>405. The income of the person interdicted shall be employed in mitigating his sufferings, and in accelerating his cure, under the penalty against the curator of being removed in case of neglect.
406. He who petitions for the interdiction of any person, and fails in obtaining such interdiction, may be prosecuted for and sentenced to pay damages, if he shall have acted from motives of interest or passion.
407. Interdiction ends with the cause which gave rise to it. Nevertheless, the person interdicted cannot resume the exercise of his rights, until after the definite judgment by which a repeal of the interdiction is pronounced.
408. Interdiction can only be revoked by the same solemnities which were observed in pronouncing it.
6. - 409. Not only lunatics and idiots are liable to be interdicted, but likewise all persons who, owing to certain infirmities, are incapable of taking care of their persons and administering their estates.
7. Such persons shall be placed under the care of a curator, who shall be appointed and shall administer in conformity with the rules contained in the present chapter.
8. - 410. The person interdicted cannot be taken out of the state without a judicial order, given on the recommendation of a a family meeting, and on the opinion delivered under oath of at least two physicians, that they believe the departure necessary to the health of the person interdicted .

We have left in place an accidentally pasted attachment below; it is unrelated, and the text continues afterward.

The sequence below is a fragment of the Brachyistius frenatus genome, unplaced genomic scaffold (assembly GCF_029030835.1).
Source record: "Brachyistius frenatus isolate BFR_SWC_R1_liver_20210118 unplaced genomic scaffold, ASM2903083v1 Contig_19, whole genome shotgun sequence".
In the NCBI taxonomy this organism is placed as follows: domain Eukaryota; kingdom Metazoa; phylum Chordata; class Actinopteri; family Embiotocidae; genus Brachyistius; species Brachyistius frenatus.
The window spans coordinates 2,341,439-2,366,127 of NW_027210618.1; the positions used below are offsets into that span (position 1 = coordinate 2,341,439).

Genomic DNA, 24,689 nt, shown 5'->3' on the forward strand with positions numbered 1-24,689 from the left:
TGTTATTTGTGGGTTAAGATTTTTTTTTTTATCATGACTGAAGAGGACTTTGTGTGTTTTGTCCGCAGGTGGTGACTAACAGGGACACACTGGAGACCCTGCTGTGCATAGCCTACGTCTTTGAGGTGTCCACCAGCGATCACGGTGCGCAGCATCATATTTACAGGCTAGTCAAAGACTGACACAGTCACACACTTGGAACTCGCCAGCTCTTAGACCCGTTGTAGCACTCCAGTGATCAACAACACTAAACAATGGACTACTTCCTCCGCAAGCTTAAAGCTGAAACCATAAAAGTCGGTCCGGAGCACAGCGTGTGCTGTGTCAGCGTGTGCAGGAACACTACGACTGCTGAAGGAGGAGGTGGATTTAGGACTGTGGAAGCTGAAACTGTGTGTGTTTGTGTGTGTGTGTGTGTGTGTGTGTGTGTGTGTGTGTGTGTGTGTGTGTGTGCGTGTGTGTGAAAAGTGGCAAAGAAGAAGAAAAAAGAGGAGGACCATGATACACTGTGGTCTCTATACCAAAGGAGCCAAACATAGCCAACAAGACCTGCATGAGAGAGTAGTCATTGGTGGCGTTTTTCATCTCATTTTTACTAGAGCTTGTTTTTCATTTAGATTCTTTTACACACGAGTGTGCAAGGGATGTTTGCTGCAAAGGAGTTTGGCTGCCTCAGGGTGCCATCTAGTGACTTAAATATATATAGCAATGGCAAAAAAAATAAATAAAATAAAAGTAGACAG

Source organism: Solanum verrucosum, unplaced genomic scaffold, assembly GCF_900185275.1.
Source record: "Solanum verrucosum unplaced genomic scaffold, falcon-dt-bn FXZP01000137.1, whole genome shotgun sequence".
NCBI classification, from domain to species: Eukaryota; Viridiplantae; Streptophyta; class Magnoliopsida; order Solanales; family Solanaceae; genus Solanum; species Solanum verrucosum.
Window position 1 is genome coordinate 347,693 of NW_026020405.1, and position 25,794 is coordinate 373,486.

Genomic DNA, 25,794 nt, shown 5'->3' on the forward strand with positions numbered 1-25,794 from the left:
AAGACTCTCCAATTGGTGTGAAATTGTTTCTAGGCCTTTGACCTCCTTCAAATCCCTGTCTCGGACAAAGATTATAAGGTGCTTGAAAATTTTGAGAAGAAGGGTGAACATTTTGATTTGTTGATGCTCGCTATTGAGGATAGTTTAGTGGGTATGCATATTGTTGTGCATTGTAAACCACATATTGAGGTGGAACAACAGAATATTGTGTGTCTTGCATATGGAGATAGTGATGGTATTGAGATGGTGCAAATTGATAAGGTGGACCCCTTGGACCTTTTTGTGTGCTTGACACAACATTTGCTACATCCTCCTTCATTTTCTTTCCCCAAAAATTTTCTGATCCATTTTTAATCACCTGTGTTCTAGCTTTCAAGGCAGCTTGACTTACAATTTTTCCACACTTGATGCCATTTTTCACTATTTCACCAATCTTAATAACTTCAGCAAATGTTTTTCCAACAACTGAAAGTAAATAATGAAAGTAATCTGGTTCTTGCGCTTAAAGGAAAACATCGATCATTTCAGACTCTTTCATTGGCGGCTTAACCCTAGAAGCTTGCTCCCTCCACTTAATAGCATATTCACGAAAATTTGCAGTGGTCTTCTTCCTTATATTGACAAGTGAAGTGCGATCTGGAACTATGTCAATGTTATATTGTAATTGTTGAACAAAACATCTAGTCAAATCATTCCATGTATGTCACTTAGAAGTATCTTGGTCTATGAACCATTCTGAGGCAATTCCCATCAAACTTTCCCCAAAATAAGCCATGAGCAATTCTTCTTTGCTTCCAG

9. - 411. There shall be appointed by the judge a superintendent to the person interdicted whose duty it shall be to inform the judge, at least once in three months, of the state of the health of the person interdicted, and of the manner in which he is treated.
10. To this end, the superintendent shall have free access to the person interdicted, whenever he wishes to see him.
11. - 412. It is the duty of the judge to visit the person interdicted, whenever, from the information he receives, he shall deem it expedient.
12. This visit shall be made at times when the curator is not present.
13. - 413. Interdiction is not allowed on account of profligacy or prodigality. Vide Ray's Med. Jur. chap. 25; 1 Hagg. Eccl. Rep. 401; Committee; Habitual Drunkard.

Assistants

About Assistants

Editors of Aboutlaw.com.

Previous
Next Post

Looking for something else?

======================================

Copyright © Aboutlaw.com: History and Evolution of Law and Jurisprudence.